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Behavioral Economics and Marketing in Aid of Decision Making Among the Poor

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  • Bertrand, Marianne
  • Shafir, Eldar
  • Mullainathan, Sendhil

Abstract

This article considers several aspects of the economic decision making of the poor from the perspective of behavioral economics, and it focuses on potential contributions from marketing. Among other things, the authors consider some relevant facets of the social and institutional environments in which the poor interact, and they review some behavioral patterns that are likely to arise in these contexts. A behaviorally more informed perspective can help make sense of what might otherwise be considered “puzzles†in the economic comportment of the poor. A behavioral analysis suggests that substantial welfare changes could result from relatively minor policy interventions, and insightful marketing may provide much needed help in the design of such interventions.

Suggested Citation

  • Bertrand, Marianne & Shafir, Eldar & Mullainathan, Sendhil, 2006. "Behavioral Economics and Marketing in Aid of Decision Making Among the Poor," Scholarly Articles 2962609, Harvard University Department of Economics.
  • Handle: RePEc:hrv:faseco:2962609
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    References listed on IDEAS

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    1. Richard H. Thaler & Shlomo Benartzi, 2004. "Save More Tomorrow (TM): Using Behavioral Economics to Increase Employee Saving," Journal of Political Economy, University of Chicago Press, vol. 112(S1), pages 164-187, February.
    2. Esther Duflo & William Gale & Jeffrey Liebman & Peter Orszag & Emmanuel Saez, 2006. "Saving Incentives for Low- and Middle-Income Families: Evidence from a Field Experiment with H&R Block," The Quarterly Journal of Economics, Oxford University Press, vol. 121(4), pages 1311-1346.
    3. Bertrand, Marianne & Karlan, Dean S. & Mullainathan, Sendhil & Shafir, Eldar & Zinman, Jonathan, 2005. "What's Psychology Worth? A Field Experiment in the Consumer Credit Market," Center Discussion Papers 28441, Yale University, Economic Growth Center.
    4. Knetsch, Jack L, 1989. "The Endowment Effect and Evidence of Nonreversible Indifference Curves," American Economic Review, American Economic Association, vol. 79(5), pages 1277-1284, December.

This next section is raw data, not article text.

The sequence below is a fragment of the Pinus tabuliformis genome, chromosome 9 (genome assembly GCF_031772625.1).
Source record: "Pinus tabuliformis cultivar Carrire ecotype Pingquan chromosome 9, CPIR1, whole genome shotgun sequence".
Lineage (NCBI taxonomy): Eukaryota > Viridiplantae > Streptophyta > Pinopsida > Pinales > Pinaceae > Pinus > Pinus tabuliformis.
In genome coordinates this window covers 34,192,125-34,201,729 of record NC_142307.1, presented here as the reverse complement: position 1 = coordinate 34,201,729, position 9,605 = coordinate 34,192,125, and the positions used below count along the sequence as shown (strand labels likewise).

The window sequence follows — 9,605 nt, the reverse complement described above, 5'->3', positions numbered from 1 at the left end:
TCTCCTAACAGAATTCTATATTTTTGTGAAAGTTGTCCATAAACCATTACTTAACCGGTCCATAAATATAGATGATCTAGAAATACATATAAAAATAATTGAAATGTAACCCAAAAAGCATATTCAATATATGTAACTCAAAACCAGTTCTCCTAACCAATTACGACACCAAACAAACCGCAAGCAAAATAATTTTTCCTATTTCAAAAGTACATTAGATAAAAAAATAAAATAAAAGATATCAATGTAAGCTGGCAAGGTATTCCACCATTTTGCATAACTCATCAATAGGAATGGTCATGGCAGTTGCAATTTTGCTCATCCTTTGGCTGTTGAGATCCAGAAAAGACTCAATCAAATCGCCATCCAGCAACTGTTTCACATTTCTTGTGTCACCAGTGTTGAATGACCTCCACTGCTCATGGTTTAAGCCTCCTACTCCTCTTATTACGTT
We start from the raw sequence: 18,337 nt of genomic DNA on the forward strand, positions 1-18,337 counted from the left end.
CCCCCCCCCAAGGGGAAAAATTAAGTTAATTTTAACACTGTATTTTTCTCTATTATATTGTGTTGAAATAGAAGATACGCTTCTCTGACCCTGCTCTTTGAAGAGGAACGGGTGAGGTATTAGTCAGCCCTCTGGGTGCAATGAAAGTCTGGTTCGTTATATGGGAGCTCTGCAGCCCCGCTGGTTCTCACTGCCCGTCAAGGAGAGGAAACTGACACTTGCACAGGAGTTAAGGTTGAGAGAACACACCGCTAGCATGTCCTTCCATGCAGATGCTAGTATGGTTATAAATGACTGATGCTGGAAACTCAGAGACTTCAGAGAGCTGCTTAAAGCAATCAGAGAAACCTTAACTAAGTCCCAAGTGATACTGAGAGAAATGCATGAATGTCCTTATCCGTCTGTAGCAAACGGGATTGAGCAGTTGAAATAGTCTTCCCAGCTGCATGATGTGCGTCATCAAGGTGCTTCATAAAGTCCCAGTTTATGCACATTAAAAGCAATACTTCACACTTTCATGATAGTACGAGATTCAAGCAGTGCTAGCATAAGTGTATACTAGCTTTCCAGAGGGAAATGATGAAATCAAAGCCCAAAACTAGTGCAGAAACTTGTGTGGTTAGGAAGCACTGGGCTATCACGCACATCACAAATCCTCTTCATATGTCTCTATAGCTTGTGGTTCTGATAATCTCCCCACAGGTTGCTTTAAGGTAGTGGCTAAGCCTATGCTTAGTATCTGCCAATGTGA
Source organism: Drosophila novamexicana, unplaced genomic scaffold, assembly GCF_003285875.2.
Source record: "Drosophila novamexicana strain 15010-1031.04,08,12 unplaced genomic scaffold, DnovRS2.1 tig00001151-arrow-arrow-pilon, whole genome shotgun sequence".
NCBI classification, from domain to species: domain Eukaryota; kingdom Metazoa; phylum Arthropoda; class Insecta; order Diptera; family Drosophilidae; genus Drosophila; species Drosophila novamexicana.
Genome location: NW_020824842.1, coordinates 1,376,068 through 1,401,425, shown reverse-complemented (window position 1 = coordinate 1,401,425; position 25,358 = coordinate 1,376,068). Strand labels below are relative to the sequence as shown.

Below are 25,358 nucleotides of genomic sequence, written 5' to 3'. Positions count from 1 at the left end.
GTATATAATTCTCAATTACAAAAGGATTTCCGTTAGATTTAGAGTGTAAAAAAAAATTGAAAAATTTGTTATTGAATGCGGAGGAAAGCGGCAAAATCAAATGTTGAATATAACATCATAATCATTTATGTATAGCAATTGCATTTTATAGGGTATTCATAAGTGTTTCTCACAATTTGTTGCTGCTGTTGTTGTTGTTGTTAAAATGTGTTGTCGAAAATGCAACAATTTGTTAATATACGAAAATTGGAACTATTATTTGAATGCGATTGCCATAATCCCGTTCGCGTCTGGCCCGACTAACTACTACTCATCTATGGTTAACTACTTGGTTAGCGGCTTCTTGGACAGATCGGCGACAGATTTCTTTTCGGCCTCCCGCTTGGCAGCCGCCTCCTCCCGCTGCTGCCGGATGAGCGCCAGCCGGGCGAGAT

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    6. Richard H. Thaler, 2008. "Mental Accounting and Consumer Choice," Marketing Science, INFORMS, vol. 27(1), pages 15-25, 01-02.
    7. Natalie Ross Adkins & Julie L. Ozanne, 2005. "The Low Literate Consumer," Journal of Consumer Research, Oxford University Press, vol. 32(1), pages 93-105, June.
    8. Marianne Bertrand & Sendhil Mullainathan & Eldar Shafir, 2004. "A Behavioral-Economics View of Poverty," American Economic Review, American Economic Association, vol. 94(2), pages 419-423, May.
    9. Cass R. Sunstein & Richard H. Thaler, 2003. "Libertarian paternalism is not an oxymoron," Conference Series ; [Proceedings], Federal Reserve Bank of Boston, vol. 48(Jun).
    10. Shlomo Benartzi & Richard Thaler, 2004. "Save more tomorrow: Using behavioral economics to increase employee saving," Natural Field Experiments 00337, The Field Experiments Website.
    11. Kahneman, Daniel & Tversky, Amos, 1979. "Prospect Theory: An Analysis of Decision under Risk," Econometrica, Econometric Society, vol. 47(2), pages 263-291, March.
    12. Samuelson, William & Zeckhauser, Richard, 1988. "Status Quo Bias in Decision Making," Journal of Risk and Uncertainty, Springer, vol. 1(1), pages 7-59, March.
    13. Ausubel, Lawrence M, 1991. "The Failure of Competition in the Credit Card Market," American Economic Review, American Economic Association, vol. 81(1), pages 50-81, March.
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